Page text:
History of International Relations Textbook

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Who are the Yazidis?

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News and TV footage reaches us from the town of Sinjar, northern Iraq. A community of people known as the Yazidis, or Yezidis, are under heavy bombardment by ISIL, or ISIS, the fundamentalist Sunni fighters who now are taking over much of Syria and Iraq.  The rest of the world is aghast but it is far from clear what to do. The United States seems prepared to start bombing but bombing hasn’t helped much in the past.

The Yazidis are not Muslim, Christians or Jews, but neither are they mixes of these religions. Not surprisingly most journalists struggle to define them. The Yazidis are mountain people who valley-dwellers can’t categorize.  The Yazidi language is a version of Kurdish, and the Yazidis are usually classified as Kurds, but relations with the mainstream Kurdish community seem strained.  This explains something I’ve been puzzled by: the Kurdish peshmerga soldiers are usually very good at protecting their own and they are also the only ones, it seems, who ISIL doesn’t dare to attack. Why have they left the Yazidis to fend for themselves?

What more than anything bothers the rest of the world is the Yasidi worship of Melek Taus, which both Christians and Muslims have identified as Satan. Yes, Satan.  Yazidis refuse to pronounce words with a “sh” in them, as in “Shaitan.”  The Yazidis, goes the argument, refuse to pronounce the name of their lord. Yet Melek Taus is like no Satan I know or have ever heard of. He came to earth as a spirit but, say the Yazidis, he refused to submit to Adam and his lord.  Instead he presented mankind with a choice between good and evil.  Melek Taus himself represented the good but he wanted human beings to make up their own minds.  This is the whole point of their religion. This is a smart way around the theodicy problem faced by all monotheistic religions — how to explain the existence of evil in a world with a benevolent, and all-powerful, god.  Besides, the Yazidis are mountain people — they have to learn how to think for themselves.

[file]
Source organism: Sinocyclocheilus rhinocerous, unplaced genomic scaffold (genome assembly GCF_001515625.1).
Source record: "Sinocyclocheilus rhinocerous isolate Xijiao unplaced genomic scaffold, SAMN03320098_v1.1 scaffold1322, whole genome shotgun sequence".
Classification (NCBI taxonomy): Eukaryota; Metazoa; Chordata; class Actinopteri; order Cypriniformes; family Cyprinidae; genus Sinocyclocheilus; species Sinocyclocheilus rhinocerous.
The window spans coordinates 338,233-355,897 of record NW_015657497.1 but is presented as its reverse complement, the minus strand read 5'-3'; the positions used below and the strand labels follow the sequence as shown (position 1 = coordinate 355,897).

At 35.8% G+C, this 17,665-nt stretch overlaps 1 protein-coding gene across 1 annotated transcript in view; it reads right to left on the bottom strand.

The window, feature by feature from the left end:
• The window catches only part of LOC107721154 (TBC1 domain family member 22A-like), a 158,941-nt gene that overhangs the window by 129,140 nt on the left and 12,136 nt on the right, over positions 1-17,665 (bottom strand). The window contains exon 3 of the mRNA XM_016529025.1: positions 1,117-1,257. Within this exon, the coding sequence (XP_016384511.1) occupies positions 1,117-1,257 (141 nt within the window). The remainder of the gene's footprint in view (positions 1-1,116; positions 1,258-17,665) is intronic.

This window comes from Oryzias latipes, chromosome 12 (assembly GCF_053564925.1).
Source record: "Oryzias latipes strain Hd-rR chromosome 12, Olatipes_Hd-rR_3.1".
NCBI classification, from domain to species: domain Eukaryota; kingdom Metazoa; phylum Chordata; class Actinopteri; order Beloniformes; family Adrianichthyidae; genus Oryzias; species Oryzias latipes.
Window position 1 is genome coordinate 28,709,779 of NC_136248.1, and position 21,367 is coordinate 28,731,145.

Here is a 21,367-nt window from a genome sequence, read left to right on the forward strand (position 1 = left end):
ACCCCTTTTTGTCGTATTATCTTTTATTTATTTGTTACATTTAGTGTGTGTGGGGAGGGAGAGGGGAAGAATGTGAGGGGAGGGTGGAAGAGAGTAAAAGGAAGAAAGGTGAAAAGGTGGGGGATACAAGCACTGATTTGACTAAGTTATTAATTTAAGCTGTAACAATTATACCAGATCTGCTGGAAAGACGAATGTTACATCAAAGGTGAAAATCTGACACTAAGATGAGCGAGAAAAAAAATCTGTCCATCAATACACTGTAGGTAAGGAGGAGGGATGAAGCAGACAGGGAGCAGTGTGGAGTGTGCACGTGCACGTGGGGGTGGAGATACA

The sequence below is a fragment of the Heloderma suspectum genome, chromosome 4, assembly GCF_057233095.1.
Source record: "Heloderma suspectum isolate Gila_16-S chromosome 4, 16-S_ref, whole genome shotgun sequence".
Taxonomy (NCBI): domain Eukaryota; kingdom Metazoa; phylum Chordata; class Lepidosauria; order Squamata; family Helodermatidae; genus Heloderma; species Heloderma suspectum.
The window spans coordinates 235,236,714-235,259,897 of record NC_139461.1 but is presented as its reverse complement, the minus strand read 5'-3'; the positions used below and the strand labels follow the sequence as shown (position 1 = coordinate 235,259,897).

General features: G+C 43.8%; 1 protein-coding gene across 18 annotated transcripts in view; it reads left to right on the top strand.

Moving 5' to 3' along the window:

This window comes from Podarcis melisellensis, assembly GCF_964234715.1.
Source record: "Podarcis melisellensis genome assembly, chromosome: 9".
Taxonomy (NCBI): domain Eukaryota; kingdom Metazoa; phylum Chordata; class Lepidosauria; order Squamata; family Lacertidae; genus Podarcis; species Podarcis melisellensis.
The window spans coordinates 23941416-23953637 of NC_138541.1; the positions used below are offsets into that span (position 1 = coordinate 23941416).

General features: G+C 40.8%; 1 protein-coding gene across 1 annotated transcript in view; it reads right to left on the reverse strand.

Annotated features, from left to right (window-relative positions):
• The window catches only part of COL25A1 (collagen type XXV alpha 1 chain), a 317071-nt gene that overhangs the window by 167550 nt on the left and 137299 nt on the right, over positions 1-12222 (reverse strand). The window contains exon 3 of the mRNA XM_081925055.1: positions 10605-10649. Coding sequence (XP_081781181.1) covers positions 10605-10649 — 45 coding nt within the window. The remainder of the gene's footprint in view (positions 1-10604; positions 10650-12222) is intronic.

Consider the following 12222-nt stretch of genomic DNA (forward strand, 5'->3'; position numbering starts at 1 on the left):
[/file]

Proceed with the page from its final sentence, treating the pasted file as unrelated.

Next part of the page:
The Yazidis sided with the Americans at the time of the invasion in 2001 and they readily admitted to other Iraqis that they were collaborators.  In fact, Sinjar, once the Americans got to it, looked the way they had hoped all of Iraq would look — with cheerful people lining the streets to celebrate their liberation. The greatest sin of the Yazidis seems consequently to be that they followed “Greater” rather than normal-size Satan. Small minority groups have always looked to empires to protect them from nationalists.  Not surprisingly the large ethnic groups in Iraq were sharpening their knives waiting for the Americans to leave.  When the Americans eventually did, the genocide begun.

Their land is age-old border territory.  The frontier between the Byzantine and the Sasanian empires ran through the main street of Sinjar. There was heavy fighting here some 1,500 years ago too. As American troops entered the town in 2001, Yazidi children were throwing Roman coins at them.

Apparently, the opening sequence of that notorious 1973 movie, The Exorcist, was shot in Sinjar (I have yet to confirm this).  Somehow it would be just typical of the Islamic fundamentalists if they got their notion that the Yazidis are Satan-worshippers from watching this movie. Islamic fundamentalists, like all fundamentalists, know too much about pop culture and not enough about their own religion. Fundamentalists need to return to fundamentals. Meanwhile, leave the Yazidis alone.


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